Consequently Jesus warns us not to judge in the sense of condemning (cf. Lk 7:36) for by doing so we remain imprisoned in our destructive inner division, which is the source of all suffering. Judging others and ourselves makes us incapable of accepting the unconditional love of God, which alone makes us able of loving others and ourselves as He loves us. “For God so loved the world that he gave his one and only Son, that whoever believes in him shall not perish but have eternal life. For God did not send his Son to condemn the world, but to save the world through him. Whoever believes in him is not condemned, but whoever does not believe stands con­demned” (Jn 3:16-18). He only stands condemned because he does not want to give up the wrong perception of his split and judgmental mind and therefore cannot see that in the true real­ity of love and unity there can be no condemnation at all. “There is now no condemnation for those who are in Christ Jesus” (Rom 8:1).

God has given us everything (cf. John of the Cross, 2 S 22, 3.5.7; Dichos 26). Salvation has al­ready taken place, the kingdom of God is in and around us - we just have to give up our idola­trous prejudices and our split perception in order to believe that in him we already “have redemp­tion, the forgiveness of sins” (Col 1:14). “In him and through faith in him we may approach God with freedom and confidence” (Eph 3:12).

Contemplation is nothing else than accepting this reality and getting more and more used to think and to perceive in terms of the kingdom, that is with the eyes of our merciful loving God. Our active contribution consists precisely of reminding ourselves continually, day and night, at home and on the road (cf. Dtn 6:7) of the presence of God’s love in order to entrust ourselves totally to him and his mercy - just as we are, beyond all virtue and moral or religious performance in ad­vance. If we open ourselves faithfully to the reality of the true God we will eventually experience his transforming action, already proclaimed by Ezekiel: “I will cleanse you ... from all your idols. I will give you a new heart and put a new spirit in you” (Ez 36:25-26), so that the false gods in us together with their false claims and promises can be removed and with them our false self with its judging mentality, guilt feelings and egocentricity. This is a painful and long process. Even when the mind begins to understand something of God’s love it takes long to convince and trans­form the human heart which from its first beat onwards was so often hurt and expected too much of by the limited, divided and calculating love of others. To adapt ourselves to the principles of God’s reality we have to give up the security of our dualistic thinking which is so familiar to us, so much so that we feel that we are losing our footing. In these circumstances we are tempted to give up and to return into our old world of compensation, separation and judgement. The more we progress, we will discover in ourselves deeper levels of mistrust that try to prevent us from total surrender. In these dark nights we can do nothing but persevere by holding on to God’s promises. With the grace and assistance of the Holy Spirit we must trust only in the unwavering love of the true God even if we are not able to feel it but on the contrary are tempted to doubt it.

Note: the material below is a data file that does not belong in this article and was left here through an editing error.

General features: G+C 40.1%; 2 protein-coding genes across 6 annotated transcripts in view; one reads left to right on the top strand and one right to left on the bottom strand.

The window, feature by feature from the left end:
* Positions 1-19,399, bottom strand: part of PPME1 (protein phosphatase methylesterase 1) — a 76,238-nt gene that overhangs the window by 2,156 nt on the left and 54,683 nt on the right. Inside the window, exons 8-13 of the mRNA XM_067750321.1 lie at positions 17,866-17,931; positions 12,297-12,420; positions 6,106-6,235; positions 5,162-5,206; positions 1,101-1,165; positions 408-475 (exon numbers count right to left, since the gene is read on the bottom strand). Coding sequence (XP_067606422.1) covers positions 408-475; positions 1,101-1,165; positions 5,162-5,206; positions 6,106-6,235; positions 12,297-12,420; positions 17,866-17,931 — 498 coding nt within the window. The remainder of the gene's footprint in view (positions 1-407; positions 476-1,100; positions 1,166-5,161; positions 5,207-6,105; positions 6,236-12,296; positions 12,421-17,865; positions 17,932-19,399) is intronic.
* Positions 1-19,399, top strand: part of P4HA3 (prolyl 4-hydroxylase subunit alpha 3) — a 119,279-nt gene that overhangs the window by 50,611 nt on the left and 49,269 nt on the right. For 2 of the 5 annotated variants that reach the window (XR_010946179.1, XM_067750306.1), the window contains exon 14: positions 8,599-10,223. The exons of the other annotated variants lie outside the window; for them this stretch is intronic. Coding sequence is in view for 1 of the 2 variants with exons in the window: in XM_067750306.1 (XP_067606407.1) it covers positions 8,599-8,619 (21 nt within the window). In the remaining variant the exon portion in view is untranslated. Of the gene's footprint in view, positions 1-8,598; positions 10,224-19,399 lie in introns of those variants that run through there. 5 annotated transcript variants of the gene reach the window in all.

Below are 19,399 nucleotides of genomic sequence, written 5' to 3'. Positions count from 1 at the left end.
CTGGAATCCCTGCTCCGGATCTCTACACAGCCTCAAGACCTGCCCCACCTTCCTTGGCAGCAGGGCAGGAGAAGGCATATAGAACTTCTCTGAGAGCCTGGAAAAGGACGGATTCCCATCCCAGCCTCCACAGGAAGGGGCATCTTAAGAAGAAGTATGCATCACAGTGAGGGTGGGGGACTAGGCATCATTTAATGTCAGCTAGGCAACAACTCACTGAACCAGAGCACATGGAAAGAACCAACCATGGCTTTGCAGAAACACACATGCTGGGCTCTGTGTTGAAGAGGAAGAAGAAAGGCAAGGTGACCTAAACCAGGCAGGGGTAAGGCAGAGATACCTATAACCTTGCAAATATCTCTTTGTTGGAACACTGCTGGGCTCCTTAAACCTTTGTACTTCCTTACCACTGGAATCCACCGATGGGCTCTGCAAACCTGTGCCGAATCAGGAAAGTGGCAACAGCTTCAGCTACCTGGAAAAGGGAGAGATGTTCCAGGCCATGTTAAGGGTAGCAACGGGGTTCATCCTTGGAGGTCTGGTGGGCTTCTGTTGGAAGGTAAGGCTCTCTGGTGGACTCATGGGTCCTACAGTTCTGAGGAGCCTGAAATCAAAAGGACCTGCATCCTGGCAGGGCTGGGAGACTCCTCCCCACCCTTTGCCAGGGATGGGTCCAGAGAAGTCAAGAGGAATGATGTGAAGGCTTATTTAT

If - with God’s help - we are faithful in rejecting all doubts, God and his love can gain more and more ground in us and with him our true self. We begin to really accept that we are loved as im­perfect as we may perceive ourselves, as created human beings, who are nothing by themselves but everything by God’s grace. Thérèse puts it this way: “Perfection seems easy to me for I real­ise that it is enough to recognise my nothingness and to fall into the arms of God like a child” (Letter 226), and in another place she writes: “Perfection means to accept perfectly one’s own imperfection”. By taking this to heart we learn to expect nothing from ourselves but everything from him, and we begin to experience that everything is possible for those who trust in him (cf. Mk 9:23). Now we allow God to look on us, to contemplate us, to love us, to accept us just as we are. This alone will heal us profoundly and open our heart for a deep knowledge of God, of our­selves, of other people and of all creation so that we eventually become “a new creation; the old has gone, the new has come! All this is from God, who reconciled us to himself through Christ and gave us the ministry of reconciliation: that God was reconciling the world to himself in Christ, not counting men’s sins against them” (2 Cor 5: 17-19). By accepting our true self, recon­ciled and united with God, “the new self, which is being renewed in knowledge in the image of its Creator“ (Col 3:10), we overcome our inner division so that we are able to experience already something of “the new earth ... there will be no more death or mourning or crying or pain, for the old order of things has passed away” (Rev 21:4). In God’s kingdom already present within us there is no division and therefore no more differences, “neither Jew nor Greek, slave nor free, male nor female” (Gal 3:28), „but Christ is all, and is in all“ (Col 3:11). Only by being trans­formed to this reality can we truly bear fruit for the kingdom of God by what we are and what we do - for now we are open to receive and to share God’s all embracing love with everyone we meet. We find ourselves more and more in accordance with the will of God, so that our efforts for fraternity and service will be the proof of the authenticity of our contemplation.

As Carmelites We live our life of allegiance to Jesus Christ and to serve Him faithfully with a pure heart and a clear conscience through a commitment to seek the face of the living God (the contemplative dimension of life), through prayer, through fraternity, and through service (diakonia). These three fundamental elements of the charism are not distinct and unrelated values, but closely interwoven. 

All of these we live under the protection, inspiration and guidance of Mary, Our Lady of Mount Carmel, whom we honor as "our Mother and sister."